(To all: Don’t read that spoiler box if you’re at all interested in reading the two books mentioned.)

Altair can’t go supernova- it’s only 1.7 solar masses. A Main Sequence star needs to be somewhere around 7 to 9 times as massive as the Sun to go supernova.

There is another type of supernova, originating from a white dwarf that manages to accumulate a mass of more than the Chandrasekhar limit of 1.44 solar masses. That usually happens when the white dwarf is stealing material from a binary companion (in theory, it could happen from another star colliding with a white dwarf, but that’s extremely improbable).

There is a white dwarf very near us that will probably eventually become a Type Ia supernova- Sirius B, which is 8.6 light years away. Sirius B is massive for a white dwarf- 1 solar mass, while a typical white dwarf is more like 0.5-0.6. But it’s not stealing material from Sirius A now, and probably won’t until Sirius A becomes a red giant, in about a billion years.

Might be interesting if it did happen, though- I wonder how much difference it would make that much of the Northern Hemisphere would be shielded from the supernova by the fact that Alpha Centauri is too far south to ever be above the horizon there…

Also, within 20 light years, a gamma ray burst has a %90 chance of causing acute Hulkism.

Not per current theory, though I recall reading an article in some respected journal several years back regarding a theory that smaller mass stars with high metallicity might be create a new type of supernova without additional mass. I can’t find a cite to it, and clearly the hypothesis hasn’t been accepted into the mainstream, which is why I indicated that it was unlikely and will probably just expand into a red giant.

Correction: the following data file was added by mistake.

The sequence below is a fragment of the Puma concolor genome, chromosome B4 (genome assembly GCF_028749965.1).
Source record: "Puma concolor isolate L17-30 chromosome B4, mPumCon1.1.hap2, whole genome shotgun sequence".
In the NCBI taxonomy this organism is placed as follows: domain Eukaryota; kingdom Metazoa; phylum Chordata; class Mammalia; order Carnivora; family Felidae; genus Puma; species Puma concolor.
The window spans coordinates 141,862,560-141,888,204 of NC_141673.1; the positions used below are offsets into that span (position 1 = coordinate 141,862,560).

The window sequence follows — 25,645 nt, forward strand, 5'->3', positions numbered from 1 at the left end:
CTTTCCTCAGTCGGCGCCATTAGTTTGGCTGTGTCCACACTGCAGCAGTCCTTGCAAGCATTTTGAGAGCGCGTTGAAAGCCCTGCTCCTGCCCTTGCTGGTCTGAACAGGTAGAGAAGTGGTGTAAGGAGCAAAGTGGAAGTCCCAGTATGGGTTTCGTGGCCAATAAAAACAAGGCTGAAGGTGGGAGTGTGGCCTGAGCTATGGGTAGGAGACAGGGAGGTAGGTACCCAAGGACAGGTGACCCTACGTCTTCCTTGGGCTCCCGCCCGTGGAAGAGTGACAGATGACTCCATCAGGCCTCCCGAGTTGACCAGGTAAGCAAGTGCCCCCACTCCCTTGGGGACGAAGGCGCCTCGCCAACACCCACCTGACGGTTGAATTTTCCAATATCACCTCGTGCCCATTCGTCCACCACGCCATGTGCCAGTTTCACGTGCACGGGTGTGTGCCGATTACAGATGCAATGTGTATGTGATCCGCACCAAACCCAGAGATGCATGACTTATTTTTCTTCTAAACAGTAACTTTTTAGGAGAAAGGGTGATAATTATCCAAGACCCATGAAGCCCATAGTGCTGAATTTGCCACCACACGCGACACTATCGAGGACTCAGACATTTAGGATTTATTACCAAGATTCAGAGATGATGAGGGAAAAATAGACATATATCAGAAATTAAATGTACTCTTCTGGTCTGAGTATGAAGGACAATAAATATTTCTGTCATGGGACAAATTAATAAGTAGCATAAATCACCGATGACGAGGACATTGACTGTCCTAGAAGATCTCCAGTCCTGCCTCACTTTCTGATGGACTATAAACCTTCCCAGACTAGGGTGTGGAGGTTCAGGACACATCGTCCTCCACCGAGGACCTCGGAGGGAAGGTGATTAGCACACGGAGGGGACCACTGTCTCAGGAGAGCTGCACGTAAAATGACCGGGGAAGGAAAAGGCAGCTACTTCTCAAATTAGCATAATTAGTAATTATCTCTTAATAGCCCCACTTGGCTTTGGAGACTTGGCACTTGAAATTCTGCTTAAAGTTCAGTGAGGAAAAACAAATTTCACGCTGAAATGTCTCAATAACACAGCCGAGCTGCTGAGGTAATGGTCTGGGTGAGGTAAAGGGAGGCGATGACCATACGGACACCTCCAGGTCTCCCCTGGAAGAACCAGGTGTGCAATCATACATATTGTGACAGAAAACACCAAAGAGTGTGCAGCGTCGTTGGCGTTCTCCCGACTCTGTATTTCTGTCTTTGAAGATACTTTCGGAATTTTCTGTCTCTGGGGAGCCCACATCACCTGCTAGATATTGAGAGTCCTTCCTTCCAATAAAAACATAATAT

Is it likely to supernova even then? It was my understanding that the two members are far enough apart that accretion would be sufficiently gradual to cause B to flare or nova but not supernova as A moves off main sequence and becomes a giant.


I read a magazine article once that said it would, but that was a long time ago and not from the most authoritative source.

So if Alpha Centauri did go supernova and send a gamma ray burst in our direction, those of us living in the Northern Hemisphere would be facing a horde of Incredible Hulks from further south… :eek:

I’ll be under the bed if you need me.

I’ll just say that in the book, the gamma ray burst from the supernova causes a gigantic … nay, catastrophic! … problem for everybody, worldwide.

Actually, a gamma ray burst is over in a matter of seconds, so only half the Earth would feel the immediate effects (the area to be spared would include a fair chunk of the southern hemisphere, too). The long-term global effects would be mostly from photoproduction of opaque nitrogen oxides in the atmosphere. These gasses would relatively quickly mix through a hemisphere, so what you’d get would be a somewhat darkened sky everywhere in the northern hemisphere, and a more severly darkened sky everywhere in the southern hemisphere.

All right, I’ll post the gamma-ray burst results from the book here, but don’t read the spoiler if you care about the books.

In Aftermath, the gamma ray burst ionizes the upper atmosphere and causes a huge EMP that destroys all the electronic equipment in the world except a few military machines and university computers and whatnot that were specifically shielded.

I don’t have the book handy to go into further details, so I have no idea how plausible that is.

Betelgeuse is less than 500 light years away and it appears to be heading towards a supernova in the next few centuries. Closer than you’d ideally want a supernova to be but probably outside the danger zone. But it’s likely to be real noticable when it happens.

And anybody who wants a good story involving Betelgeuse should read Robert J. Sawyer’s Calculating God!

What’s that? Too many book recommendations in a GQ thread, you say? OK, OK…